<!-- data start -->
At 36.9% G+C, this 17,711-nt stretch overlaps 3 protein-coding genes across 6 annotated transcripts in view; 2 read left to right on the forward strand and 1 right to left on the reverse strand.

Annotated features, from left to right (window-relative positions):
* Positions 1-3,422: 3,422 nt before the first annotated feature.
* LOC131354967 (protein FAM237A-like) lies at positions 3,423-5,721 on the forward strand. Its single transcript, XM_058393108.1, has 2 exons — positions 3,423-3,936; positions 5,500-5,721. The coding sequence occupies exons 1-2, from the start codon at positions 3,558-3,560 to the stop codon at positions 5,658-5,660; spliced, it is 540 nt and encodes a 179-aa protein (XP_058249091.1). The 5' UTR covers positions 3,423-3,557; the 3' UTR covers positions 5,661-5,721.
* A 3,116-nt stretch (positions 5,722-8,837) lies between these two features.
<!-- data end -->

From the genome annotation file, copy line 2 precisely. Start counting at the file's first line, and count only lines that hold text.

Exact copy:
Annotated features, from left to right (window-relative positions):